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Biotic factors

Biotic factors

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Biotic factors

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  1. Biotic factors

  2. Biomass or Biomes • Interactions between organisms • Productivity • In fossil record we recognize: • Relationship between organisms • Paleoproductivity

  3. Relationship between orgnisms • NEUTRALISM (TOLERANCE) 0/0

  4. The most commom type of interspecific interactions. • Neither population affects the other. • Any interactions that do occur are indirect or incidental.

  5. INTERACTIONS BETWEEN ORGANISMS • AMENSALISM (ANTISYMBIOSIS) -/0

  6. One species suffers and the other inetracting species experiences no effect. • Wood falling into the sea become floatening log killing large numbers of intertidal organisms (mussles).

  7. INTERACTIONS BETWEEN ORGANISMS • PREDATION +/-

  8. PREDATIONS • The best known relationship • Organism obtains food at an expense of its prey. • Predators tend to be larger than their prey, and consumes many preys during their lifetimes. • Fossil record:

  9. Stomach content (frosen mammoths) • Scars on the victim (conical traces of thooths of Mosoosaurs in V shape)

  10. INTERACTIONS BETWEEN ORGANISMS • PARASITSM +/-

  11. Echinoidal skelet with 19 rounded scars where foraminifera attached.

  12. From this relationship, one species profits, the another one looses. • 2006. a paper on parasits from Dinosurs’ stomach appeared (coprolites from Belgium were analysed)

  13. INTERACTIONS BETWEEN ORGANISMS • Herbivores • Common feature: parasites, predators and herbivores obtain food on an expense of their hosts or preys. • Parasites are usually smaller than their hosts. • Parasites may have many host during their lifetimes.

  14. INTERACTIONS BETWEEN ORGANISMS • COMPETITION -/-, +/-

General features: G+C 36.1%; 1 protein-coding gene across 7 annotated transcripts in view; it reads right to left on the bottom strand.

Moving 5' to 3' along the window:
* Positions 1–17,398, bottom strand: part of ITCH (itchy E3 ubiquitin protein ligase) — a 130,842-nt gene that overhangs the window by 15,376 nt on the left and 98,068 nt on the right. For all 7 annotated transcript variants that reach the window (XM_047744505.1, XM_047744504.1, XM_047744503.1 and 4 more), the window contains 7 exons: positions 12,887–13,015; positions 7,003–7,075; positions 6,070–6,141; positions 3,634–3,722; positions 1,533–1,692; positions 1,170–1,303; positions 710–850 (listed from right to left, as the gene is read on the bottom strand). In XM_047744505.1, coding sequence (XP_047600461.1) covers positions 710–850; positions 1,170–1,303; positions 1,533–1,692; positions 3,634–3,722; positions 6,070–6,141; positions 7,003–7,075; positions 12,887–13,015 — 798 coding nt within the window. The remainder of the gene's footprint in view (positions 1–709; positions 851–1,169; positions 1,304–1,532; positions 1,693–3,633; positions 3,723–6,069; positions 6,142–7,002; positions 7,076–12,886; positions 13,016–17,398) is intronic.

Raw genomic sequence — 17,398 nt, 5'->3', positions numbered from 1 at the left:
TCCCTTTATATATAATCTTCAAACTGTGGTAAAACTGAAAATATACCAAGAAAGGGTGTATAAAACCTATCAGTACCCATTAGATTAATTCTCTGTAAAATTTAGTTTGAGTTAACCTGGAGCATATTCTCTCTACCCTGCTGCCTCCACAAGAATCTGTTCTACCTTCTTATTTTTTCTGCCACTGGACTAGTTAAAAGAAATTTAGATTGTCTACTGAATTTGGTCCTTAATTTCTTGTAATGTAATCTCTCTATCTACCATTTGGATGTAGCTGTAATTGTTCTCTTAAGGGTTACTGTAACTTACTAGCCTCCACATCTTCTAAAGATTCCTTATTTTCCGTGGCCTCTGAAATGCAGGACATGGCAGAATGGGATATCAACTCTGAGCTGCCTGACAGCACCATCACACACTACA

15. It occurs when organisms in the same community seek for the same resource. • This Resource may be prey, water, light, nest-sites… • Competition among the member of the same species is Intraspecific. • Competition among individuals of different species is interspecific.

  16. INTERACTIONS BETWEEN ORGANISMS: outcomes of competition Elimination of one species Partition in using the resources or different way of using resources

  17. INTERACTIONS BETWEEN ORGANISMS • SYMBIOSIS – COMMENSALISM +/0

  18. While one species benefits there are no changes on another one. • Example: birds make nests on trees. Do tees feel something? • Crinoids and fishes that are immune from toxic crinoidal bites.

  19. INTERACTIONS BETWEEN ORGANISMS • SYMBIOSIS – type MUTUALISMS +/+

  20. Both organisms benefit from this relationship. • Population of each species grow, survive and/or reproduce at a higher rate in the presence of the other species. • There are Obligate (essential for survival of both species) and Facultative (is not enssential fo survival of either species) mutualists!

  21. INTERACTIONS BETWEEN ORGANISMS • Other relations

  22. Productivity • In the nature, one organism depends on another, because one eats another.

  23. … all food, either it is for plants,for animals or for microorganisms conatin Carbon (C). One way to track nutrient cycles in the nature is to follow carbon cycle

  24. Carbon isotopes or You are what you eat

  25. Organic matter: Productivity

  26. Organic matter: Productivity • Ratio 13C/12C in organic matter is used for estimation of the origin of organic matter and C circulation within food web.

  27. The oceanic record of d13C in planktonic and benthic foraminifera at any one site thus always reflects: • 1) the d13C values of total dissolved carbonate in the oceans; • 2) the local primary productivity; • 3) the global pattern of deep-sea circulation.

  28. Paleoproductivity • Area of high productivity: amount of biogene C in sediments is good indicator of the paleoproductivity.

  29. Paleoproductivity • Paleoproductivity can be estimated based the amount of fossis.

  30. Instrument to measure the stable carbon isotope ratios (δ 13C) of individual organic compound

  31. Paleoproductivity Paleoproductivitycan be recognised based on compositon of diatoms assemblage and the amount of biogene opale in sediments.

  32. Recently we use biomarkers to trace ancient life. • Biomarkers or organic traces or chemical markers or molecular fossils • Specific organic compounds which are useful in assesing the genetic source of organic matter. • Lipids, biomembranes and pigments are preserved best over longer geological time.

  33. Paleoproductivity • Relation of biogene and detrital Ba is good indicator for oligotrophic environments.

  34. Paleoproductivity • In the recent seas, especially in Pacific, there is positive relation between isotope ratio of protactiny and thoryi (231Pa i 230Th) and organic production.